December 8th, 2010

carole lombard 03
  • vp19

I see dead...celebrities (again)

Among the many regrets classic film fans have is that Carole Lombard and Cary Grant, shown above in the 1939 drama "In Name Only," never starred in a comedy together. But that might soon change...well, sort of.

The British tabloid The Sun reported Monday that veteran movie director/producer George Lucas -- in the words of British friend Mel Smith -- "has been buying up the film rights to dead actors in the hope of using computer trickery to put them all together, so you'd have Orson Welles and Barbara Stanwyck alongside today's stars." (As might be expected, the Sun used neither Welles nor Stanwyck to illustrate the story, but Marilyn Monroe.)

It should be noted that Lucas has since denied he is acquiring the rights to deceased actors -- although many of their images, such as those of Fred Astaire and John Wayne, have been used in commercials -- and dead celebs are still marketable commodities. (Moreover, the Sun, a newspaper that runs topless photos of women each day, has never been noted as a paragon of journalistic integrity.)

However, as CGI technology continues to advance, reviving dead stars in new films appears inevitable. (Not that it's such a new concept; Lombard was among the notables seen alongside Woody Allen as "chameleon" Leonard Zelig in the 1983 mockumentary "Zelig.")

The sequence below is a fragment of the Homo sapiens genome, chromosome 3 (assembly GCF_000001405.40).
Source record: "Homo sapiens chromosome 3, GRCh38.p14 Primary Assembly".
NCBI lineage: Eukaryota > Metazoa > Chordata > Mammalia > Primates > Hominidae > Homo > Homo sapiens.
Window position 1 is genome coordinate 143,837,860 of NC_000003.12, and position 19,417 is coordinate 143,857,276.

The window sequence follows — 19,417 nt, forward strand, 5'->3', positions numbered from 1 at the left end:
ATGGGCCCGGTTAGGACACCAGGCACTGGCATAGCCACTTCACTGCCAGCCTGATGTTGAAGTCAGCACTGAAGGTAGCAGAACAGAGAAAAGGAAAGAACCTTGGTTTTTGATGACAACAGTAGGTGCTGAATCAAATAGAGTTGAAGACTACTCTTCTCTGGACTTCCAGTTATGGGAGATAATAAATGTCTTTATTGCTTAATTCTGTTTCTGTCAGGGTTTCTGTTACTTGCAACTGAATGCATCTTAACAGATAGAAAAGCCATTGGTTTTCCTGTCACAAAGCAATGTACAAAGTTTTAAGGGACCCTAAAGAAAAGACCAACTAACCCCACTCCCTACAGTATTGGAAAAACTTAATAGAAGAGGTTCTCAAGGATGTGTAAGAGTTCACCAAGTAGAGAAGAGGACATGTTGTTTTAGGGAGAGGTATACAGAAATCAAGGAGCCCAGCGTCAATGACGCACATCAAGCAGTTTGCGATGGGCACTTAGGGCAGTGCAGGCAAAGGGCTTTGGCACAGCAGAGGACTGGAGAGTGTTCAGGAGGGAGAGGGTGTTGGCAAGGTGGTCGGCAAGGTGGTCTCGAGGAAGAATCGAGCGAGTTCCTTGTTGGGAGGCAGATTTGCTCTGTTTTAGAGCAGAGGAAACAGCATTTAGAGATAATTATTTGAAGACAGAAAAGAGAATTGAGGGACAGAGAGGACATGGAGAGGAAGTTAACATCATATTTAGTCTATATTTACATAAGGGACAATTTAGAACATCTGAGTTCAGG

Part of me would be excited to see "new" Lombard product, but there would also be trepidation. I would have to be assured that the writers, directors and producers behind such a project would use the image of her and other actors no longer with us with intelligence and care. I'd feel a lot more confident if someone such as Peter Bogdanovich -- who has knowledge of, and respect for, classic Hollywood -- were involved than if it came "from the director of (insert latest frat-boy comedy here)." If only we could similarly resurrect directors such as Ernst Lubitsch and Howard Hawks, or writers such as Ben Hecht or Billy Wilder.

What would your ground rules be for the use of dead actors in films? Let's have your input. Meanwhile, despite its potential pitfalls, the concept is tantalizing...imagine a movie in your mind co-starring Lombard and (husband) Clark Gable.

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